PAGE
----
Apron Chronicles

The other day while at the laundromat, I watched a woman walk in, carrying her basket of clothes. She wore a clean, light blue house dress with tiny floral print, and a crisp white apron with pockets was tied firmly around her waist. Her brown hair was pulled back into a low pony tail, but wisps of hair had escaped and fell forward. With wire rimmed glasses perched on her nose, she went about the business at hand of sorting the clothes, spraying any spots with stain remover, and putting the clothes in various washers. She poured bleach in, added some kind of powder detergent,  and went back and added something else. She was so involved with this job of washing clothes. It seemed important to her. And she seemed content. She probably wasn’t much older than me; yet she appeared older by the clothes she wore. It was a breath of fresh air, really, a reminder of simpler times, when my Mom wore a house dress and an apron and baked every single day.

I thought about how nice it would be to wear an apron, with roomy  pockets to collect all the things I'd find during the day, all the odds and ends, like a paper clip, pens, coins, etc.  The pockets would also a good place to keep a kleenex, especially during a bad cold!

I am a MESSY cook. I always seem to splash a little bit of this or that on my clothes as I stir, mix, or fold the ingredients. Grease splatters on my shirt, spaghetti sauce sputters, and fried eggs talk back! If I wore an apron I would save a LOT of clothes and heartache on laundry day! I keep saying that I will buy one, yet I never do.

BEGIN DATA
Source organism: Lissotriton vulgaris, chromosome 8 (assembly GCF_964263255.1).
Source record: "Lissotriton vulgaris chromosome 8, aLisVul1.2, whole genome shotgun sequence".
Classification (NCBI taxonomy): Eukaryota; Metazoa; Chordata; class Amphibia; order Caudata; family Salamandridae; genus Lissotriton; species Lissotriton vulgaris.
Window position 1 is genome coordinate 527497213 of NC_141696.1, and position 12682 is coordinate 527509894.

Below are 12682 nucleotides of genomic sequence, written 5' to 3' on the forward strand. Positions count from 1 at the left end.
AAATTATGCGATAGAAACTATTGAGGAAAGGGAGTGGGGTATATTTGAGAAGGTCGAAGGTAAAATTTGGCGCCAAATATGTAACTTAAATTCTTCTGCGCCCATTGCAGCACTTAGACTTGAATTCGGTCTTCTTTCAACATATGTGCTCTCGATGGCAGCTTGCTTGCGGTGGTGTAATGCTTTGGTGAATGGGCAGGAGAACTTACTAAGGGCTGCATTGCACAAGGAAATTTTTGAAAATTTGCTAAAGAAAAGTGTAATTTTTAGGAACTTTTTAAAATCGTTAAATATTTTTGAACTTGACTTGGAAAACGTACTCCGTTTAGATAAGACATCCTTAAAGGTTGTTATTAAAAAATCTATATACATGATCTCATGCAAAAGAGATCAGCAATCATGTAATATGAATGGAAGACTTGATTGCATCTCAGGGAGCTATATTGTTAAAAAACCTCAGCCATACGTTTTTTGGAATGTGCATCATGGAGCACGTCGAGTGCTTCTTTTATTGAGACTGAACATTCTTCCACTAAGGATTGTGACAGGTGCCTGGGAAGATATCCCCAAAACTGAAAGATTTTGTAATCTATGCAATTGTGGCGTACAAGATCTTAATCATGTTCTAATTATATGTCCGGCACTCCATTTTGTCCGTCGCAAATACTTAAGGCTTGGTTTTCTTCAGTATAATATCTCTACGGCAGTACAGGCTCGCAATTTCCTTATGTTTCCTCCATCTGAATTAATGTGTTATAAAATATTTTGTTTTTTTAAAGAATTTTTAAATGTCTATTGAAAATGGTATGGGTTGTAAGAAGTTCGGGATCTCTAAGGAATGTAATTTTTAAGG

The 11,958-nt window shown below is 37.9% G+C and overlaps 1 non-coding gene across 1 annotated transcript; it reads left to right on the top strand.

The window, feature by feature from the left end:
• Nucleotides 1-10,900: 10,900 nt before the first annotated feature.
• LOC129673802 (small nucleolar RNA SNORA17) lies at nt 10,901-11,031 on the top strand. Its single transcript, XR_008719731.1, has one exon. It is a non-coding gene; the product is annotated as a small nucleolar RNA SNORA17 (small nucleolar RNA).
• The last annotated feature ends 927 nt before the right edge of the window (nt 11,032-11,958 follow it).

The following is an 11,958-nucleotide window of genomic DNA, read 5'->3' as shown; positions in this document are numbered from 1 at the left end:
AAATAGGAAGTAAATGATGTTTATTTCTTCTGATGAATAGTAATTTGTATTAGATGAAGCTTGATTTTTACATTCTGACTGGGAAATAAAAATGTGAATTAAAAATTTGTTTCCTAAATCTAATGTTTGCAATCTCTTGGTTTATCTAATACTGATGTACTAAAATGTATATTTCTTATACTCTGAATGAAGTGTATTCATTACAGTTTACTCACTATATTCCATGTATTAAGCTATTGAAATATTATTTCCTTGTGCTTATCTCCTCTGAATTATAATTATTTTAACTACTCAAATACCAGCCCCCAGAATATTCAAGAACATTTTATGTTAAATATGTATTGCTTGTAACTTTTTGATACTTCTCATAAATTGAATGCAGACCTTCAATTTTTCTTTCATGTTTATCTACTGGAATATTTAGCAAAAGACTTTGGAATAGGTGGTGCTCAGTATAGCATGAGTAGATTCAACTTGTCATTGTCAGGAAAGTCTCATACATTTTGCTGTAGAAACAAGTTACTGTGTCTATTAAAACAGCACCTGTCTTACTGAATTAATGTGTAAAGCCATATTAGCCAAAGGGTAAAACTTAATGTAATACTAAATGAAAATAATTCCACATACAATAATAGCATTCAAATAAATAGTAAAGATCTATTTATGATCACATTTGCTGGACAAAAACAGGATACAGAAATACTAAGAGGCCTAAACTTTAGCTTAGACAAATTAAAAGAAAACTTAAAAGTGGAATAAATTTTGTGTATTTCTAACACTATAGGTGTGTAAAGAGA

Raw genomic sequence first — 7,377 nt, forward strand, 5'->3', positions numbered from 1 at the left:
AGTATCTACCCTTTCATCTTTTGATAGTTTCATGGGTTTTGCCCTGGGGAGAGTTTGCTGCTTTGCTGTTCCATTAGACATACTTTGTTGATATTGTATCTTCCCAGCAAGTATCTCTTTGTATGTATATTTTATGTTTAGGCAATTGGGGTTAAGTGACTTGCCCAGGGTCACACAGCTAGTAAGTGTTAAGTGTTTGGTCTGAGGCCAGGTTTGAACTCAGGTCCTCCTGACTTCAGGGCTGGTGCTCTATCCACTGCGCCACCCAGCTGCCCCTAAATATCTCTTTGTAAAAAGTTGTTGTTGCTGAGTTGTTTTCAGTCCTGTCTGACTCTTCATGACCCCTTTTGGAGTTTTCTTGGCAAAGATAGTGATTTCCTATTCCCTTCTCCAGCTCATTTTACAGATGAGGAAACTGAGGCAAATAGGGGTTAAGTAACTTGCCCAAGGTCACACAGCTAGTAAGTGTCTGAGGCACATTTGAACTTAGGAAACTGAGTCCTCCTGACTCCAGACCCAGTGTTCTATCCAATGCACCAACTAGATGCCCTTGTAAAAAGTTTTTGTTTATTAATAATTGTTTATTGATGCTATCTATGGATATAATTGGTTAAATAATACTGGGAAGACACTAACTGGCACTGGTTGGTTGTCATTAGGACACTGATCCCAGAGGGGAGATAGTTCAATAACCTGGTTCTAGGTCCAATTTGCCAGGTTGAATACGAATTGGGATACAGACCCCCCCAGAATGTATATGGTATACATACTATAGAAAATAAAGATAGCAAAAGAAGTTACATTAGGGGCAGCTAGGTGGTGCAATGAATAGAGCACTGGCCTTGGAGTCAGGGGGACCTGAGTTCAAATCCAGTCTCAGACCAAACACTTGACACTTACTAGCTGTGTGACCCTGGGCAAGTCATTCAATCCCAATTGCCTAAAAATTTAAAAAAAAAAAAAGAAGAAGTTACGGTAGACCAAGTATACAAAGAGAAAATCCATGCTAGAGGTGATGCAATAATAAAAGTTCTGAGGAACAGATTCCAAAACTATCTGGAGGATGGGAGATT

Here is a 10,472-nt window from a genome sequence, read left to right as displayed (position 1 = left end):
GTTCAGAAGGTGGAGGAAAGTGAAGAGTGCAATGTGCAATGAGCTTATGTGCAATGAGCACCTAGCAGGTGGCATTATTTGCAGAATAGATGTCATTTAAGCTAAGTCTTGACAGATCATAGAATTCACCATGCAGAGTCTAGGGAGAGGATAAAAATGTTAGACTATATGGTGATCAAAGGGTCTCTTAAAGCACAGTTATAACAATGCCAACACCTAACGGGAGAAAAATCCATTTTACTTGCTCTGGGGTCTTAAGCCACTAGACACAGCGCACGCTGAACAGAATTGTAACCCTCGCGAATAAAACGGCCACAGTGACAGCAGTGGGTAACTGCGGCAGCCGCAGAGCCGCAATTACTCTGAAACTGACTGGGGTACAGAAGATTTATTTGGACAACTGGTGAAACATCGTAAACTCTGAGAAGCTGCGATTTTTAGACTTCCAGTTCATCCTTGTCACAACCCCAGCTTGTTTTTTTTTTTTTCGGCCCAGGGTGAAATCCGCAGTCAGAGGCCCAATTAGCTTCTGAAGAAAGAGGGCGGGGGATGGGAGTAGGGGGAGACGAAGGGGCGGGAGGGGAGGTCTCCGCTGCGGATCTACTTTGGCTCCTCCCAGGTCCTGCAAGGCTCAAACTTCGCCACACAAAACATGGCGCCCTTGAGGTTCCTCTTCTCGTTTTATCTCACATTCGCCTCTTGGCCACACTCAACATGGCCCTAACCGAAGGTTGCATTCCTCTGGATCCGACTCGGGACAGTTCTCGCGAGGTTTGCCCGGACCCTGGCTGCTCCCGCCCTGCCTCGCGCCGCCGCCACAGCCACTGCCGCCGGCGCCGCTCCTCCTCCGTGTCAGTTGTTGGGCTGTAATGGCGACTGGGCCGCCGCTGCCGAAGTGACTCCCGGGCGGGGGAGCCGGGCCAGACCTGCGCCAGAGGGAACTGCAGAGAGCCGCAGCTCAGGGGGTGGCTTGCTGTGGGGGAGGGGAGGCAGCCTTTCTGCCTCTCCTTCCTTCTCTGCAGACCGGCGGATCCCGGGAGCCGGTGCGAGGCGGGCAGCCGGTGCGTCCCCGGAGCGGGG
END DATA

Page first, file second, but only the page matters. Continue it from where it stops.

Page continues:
In my post on Flashback Friday, I spoke about the Grace Museum in Abilene, Texas.

 Their visiting exhibition was this wonderful exhibit entitled, "Apron Chronicles". Two large ropes were hung criss-cross spanning the large room, with 300 aprons clothes-pinned to them!

Special Holiday aprons

With blurry eyes, a thick lump in my throat, and memories of my Mom weighing heavily on my mind, I gazed lovingly at the delicate pieces of fabric hanging before me. There were all kinds of aprons, from downright fancy that you wouldn't want to spill ANYTHING on, to everyday aprons.

The exhibit is based on the book, "Apron Chronicles" by EllynAnne Geisel.

EllynAnne collected stories in this wonderful little book about people and their relationship with aprons, their memories of their moms, grandmothers, aunts, sisters, etc., wearing aprons and the chores that they did like gathering eggs in the folds of the apron, sticking fresh picked vegetables in the pockets, wearing certain aprons for doing the washing, etc. Kristina Loggia took the photographs in the book, which are gorgeous.

The above photos of the aprons are courtesy of www.apronchronicles.com . No cameras were allowed in the exhibit. I recommend you click on the link to get a glimpse into the book, read some of the pages, and feel the warmth and love that this book exudes.

This video is a little long, but quite interesting, of the exhibit. Please watch it - you will surely enjoy it!

And finally, when my Mom died in 2000, I grabbed a couple of her old aprons, her banged up old measuring cups and some of her other cooking utensils, and put together a shadow box for all my siblings. I cut pieces of her apron and put it over a batting for the background, then placed a hand-written recipe card, a picture of Mom sitting in the kitchen, and some of the above pieces on the apron. Even though I am NOT a crafty person, I was happy with the way it turned out. My sister took this picture for me of her shadow box - mine is packed away. If you look closely, you can see that on the recipe card, my Dad added his two cents! It says, "Try 6 first".

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